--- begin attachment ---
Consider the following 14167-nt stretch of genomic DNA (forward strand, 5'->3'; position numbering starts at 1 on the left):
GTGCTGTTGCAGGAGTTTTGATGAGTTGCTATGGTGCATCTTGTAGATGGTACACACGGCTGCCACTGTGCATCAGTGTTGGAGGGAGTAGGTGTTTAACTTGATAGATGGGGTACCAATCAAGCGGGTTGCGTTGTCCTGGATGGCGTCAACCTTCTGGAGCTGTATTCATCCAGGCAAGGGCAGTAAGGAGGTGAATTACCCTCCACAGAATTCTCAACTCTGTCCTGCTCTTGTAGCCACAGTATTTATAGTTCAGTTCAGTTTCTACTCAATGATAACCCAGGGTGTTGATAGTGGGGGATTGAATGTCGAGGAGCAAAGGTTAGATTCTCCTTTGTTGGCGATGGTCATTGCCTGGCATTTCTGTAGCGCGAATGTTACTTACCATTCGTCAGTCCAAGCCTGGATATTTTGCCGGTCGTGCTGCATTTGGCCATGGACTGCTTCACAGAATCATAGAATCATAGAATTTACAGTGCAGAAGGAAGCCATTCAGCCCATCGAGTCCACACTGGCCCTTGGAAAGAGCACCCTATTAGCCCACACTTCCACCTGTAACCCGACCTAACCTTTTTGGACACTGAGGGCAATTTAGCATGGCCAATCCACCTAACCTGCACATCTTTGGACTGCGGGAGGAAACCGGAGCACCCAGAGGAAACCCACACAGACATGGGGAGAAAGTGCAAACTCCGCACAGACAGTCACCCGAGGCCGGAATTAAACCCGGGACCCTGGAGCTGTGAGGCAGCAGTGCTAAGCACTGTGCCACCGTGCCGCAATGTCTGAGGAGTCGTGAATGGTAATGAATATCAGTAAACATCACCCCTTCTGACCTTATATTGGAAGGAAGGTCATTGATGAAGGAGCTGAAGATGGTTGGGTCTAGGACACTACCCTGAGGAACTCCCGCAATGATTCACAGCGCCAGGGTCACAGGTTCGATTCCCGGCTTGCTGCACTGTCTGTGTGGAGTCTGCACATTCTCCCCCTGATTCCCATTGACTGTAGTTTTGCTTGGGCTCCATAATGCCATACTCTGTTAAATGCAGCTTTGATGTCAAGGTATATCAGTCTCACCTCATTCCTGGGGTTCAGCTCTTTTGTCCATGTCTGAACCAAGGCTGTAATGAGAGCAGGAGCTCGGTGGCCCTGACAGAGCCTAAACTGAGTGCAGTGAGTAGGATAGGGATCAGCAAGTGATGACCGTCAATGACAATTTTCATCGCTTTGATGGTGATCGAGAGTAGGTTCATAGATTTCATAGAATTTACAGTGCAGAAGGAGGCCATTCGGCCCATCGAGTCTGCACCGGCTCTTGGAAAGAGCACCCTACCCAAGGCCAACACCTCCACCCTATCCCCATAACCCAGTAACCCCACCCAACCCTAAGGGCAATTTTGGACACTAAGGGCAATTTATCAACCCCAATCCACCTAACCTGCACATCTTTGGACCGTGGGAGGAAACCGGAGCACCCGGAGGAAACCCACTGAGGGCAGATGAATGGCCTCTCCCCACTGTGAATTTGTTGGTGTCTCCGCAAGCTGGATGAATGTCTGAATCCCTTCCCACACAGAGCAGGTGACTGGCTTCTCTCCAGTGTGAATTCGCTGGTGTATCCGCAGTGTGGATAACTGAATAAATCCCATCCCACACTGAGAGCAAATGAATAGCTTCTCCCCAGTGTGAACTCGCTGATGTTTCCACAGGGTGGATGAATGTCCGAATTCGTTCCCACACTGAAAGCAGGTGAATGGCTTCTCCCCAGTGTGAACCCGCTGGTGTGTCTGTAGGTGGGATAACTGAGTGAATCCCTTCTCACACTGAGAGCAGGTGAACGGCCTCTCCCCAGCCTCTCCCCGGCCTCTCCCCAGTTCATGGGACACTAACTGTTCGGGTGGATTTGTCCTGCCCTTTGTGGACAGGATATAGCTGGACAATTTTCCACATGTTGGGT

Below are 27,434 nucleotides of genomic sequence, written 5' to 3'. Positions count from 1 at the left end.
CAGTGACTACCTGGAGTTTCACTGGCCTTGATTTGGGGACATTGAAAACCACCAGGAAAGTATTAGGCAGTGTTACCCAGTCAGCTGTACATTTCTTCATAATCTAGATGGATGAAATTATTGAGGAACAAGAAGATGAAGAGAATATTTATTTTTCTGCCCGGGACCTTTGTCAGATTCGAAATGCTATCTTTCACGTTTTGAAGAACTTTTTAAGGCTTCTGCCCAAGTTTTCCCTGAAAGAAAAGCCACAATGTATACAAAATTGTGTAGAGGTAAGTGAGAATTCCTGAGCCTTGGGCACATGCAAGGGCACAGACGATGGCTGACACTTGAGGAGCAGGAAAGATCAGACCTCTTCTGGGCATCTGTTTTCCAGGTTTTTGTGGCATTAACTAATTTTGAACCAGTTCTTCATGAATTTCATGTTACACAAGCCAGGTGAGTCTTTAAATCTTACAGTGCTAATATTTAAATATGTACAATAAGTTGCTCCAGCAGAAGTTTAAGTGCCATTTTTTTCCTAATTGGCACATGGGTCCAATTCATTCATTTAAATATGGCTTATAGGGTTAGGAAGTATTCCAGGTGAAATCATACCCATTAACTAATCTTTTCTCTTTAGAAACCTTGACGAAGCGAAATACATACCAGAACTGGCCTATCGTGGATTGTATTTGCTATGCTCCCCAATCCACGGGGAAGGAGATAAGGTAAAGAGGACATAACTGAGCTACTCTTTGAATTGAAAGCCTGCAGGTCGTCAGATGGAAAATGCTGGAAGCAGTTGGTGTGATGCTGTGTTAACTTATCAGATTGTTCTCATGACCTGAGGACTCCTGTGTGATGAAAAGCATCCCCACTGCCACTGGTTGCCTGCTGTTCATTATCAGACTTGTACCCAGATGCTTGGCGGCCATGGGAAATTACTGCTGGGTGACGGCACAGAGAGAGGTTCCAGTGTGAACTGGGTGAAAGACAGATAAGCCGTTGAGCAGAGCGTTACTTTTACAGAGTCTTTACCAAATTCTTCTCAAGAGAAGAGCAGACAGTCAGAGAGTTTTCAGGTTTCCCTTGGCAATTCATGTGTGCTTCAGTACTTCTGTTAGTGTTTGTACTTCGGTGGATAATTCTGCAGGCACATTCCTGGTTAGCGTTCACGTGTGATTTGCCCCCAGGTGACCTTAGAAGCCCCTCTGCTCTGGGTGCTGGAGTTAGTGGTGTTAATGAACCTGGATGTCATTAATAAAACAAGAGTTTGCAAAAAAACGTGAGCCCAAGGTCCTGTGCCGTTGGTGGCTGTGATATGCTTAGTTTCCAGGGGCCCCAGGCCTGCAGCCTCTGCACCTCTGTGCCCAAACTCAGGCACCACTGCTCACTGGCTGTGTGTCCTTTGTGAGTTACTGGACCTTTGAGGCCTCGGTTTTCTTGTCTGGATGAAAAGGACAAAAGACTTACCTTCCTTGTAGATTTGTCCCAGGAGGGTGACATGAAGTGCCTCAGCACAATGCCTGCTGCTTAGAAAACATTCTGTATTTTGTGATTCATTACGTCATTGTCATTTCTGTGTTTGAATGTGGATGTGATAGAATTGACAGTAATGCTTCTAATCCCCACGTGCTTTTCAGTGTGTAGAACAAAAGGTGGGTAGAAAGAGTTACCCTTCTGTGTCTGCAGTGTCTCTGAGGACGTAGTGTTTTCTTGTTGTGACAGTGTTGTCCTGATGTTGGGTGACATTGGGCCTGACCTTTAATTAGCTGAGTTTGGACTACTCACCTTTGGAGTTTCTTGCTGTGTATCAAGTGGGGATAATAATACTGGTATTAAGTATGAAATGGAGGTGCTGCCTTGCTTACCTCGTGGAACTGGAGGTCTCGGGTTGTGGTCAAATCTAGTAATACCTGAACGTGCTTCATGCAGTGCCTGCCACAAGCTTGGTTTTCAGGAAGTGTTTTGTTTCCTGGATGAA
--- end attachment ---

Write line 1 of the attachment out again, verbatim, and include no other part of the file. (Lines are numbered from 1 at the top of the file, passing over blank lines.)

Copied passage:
Consider the following 14167-nt stretch of genomic DNA (forward strand, 5'->3'; position numbering starts at 1 on the left):